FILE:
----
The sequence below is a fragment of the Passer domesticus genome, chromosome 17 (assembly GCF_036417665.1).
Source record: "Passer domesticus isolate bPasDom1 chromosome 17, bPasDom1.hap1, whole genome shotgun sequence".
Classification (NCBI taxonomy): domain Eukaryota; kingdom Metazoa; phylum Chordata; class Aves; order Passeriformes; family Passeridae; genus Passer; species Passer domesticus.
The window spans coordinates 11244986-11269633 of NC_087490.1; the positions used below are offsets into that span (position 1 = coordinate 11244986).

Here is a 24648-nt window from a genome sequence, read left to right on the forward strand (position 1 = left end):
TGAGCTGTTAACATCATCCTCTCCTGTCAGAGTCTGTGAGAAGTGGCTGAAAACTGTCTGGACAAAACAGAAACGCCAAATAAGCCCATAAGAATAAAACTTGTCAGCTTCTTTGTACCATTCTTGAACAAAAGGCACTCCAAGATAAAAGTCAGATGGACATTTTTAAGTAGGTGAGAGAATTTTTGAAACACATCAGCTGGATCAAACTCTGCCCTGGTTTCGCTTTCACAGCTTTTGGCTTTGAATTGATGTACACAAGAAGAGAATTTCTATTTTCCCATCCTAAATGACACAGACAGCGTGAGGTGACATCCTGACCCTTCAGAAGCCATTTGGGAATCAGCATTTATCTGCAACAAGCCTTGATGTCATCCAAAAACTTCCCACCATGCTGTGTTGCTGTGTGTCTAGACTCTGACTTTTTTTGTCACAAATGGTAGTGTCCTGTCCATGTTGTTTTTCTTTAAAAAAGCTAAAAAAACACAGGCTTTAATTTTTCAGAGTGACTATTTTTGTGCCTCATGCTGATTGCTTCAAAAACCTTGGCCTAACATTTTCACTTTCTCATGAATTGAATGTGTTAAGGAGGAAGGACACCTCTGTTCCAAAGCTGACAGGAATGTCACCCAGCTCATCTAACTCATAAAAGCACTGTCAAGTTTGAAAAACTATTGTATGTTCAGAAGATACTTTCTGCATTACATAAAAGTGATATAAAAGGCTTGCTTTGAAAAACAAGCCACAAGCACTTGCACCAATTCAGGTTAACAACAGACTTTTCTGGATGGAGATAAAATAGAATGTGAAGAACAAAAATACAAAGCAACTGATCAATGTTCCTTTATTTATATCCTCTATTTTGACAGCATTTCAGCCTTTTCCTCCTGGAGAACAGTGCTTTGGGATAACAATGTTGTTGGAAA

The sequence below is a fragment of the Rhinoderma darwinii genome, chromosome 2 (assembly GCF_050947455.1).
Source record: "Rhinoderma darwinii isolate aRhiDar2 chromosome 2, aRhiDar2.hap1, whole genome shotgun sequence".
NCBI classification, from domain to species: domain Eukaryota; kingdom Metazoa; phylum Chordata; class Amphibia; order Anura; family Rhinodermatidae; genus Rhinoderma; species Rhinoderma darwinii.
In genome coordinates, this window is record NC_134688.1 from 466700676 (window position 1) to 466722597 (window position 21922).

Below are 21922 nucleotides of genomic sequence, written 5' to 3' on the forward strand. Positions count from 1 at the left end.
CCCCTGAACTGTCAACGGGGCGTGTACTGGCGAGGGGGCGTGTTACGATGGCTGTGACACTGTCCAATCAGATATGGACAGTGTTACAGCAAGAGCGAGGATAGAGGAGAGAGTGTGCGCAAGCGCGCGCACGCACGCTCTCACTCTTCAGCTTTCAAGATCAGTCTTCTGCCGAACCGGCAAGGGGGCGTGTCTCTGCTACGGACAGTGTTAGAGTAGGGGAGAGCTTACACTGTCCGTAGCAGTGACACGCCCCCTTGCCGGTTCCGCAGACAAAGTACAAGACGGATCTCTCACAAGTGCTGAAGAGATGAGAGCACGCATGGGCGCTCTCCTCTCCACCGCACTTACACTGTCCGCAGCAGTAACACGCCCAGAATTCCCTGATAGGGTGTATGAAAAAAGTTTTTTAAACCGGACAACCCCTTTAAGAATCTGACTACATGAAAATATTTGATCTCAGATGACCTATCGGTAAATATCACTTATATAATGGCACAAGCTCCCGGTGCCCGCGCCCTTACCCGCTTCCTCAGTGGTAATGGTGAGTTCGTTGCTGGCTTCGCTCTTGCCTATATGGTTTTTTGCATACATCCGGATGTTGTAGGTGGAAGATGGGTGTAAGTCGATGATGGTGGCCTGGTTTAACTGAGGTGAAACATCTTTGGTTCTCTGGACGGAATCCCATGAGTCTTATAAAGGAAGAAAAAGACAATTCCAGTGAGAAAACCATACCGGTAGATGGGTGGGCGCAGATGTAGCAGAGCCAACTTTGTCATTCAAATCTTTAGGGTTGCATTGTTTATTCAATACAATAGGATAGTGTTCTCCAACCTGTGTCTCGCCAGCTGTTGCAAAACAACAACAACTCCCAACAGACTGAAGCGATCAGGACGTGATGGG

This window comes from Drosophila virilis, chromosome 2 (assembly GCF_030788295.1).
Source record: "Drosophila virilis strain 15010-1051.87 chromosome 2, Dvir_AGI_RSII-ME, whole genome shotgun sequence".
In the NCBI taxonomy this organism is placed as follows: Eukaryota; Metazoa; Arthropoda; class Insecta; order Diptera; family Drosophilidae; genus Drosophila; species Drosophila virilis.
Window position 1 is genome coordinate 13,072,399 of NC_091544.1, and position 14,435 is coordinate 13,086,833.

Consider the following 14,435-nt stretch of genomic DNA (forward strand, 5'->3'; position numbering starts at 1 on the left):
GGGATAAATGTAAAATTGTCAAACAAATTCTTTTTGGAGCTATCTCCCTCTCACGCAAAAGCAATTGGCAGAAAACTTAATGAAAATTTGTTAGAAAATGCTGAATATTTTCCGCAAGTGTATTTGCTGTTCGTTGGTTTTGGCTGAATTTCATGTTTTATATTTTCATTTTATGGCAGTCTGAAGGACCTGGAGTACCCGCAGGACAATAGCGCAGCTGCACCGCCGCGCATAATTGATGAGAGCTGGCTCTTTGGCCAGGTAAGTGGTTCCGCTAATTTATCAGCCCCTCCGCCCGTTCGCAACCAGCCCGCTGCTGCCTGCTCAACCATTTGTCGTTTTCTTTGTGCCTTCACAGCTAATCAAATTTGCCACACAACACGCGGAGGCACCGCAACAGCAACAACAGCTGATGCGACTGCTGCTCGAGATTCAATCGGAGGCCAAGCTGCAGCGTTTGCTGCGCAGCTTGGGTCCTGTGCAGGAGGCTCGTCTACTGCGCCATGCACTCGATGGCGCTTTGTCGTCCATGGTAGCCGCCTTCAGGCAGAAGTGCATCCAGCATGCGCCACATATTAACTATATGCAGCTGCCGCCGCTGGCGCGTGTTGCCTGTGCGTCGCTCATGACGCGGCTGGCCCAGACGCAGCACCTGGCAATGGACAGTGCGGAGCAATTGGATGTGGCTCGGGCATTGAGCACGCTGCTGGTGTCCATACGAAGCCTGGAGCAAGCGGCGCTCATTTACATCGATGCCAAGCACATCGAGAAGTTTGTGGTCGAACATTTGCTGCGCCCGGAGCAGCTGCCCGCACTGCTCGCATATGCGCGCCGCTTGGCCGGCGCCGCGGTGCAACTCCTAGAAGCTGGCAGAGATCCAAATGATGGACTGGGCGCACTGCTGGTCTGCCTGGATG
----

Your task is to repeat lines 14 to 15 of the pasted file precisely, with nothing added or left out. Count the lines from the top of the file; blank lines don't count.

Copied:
Source record: "Drosophila virilis strain 15010-1051.87 chromosome 2, Dvir_AGI_RSII-ME, whole genome shotgun sequence".
In the NCBI taxonomy this organism is placed as follows: Eukaryota; Metazoa; Arthropoda; class Insecta; order Diptera; family Drosophilidae; genus Drosophila; species Drosophila virilis.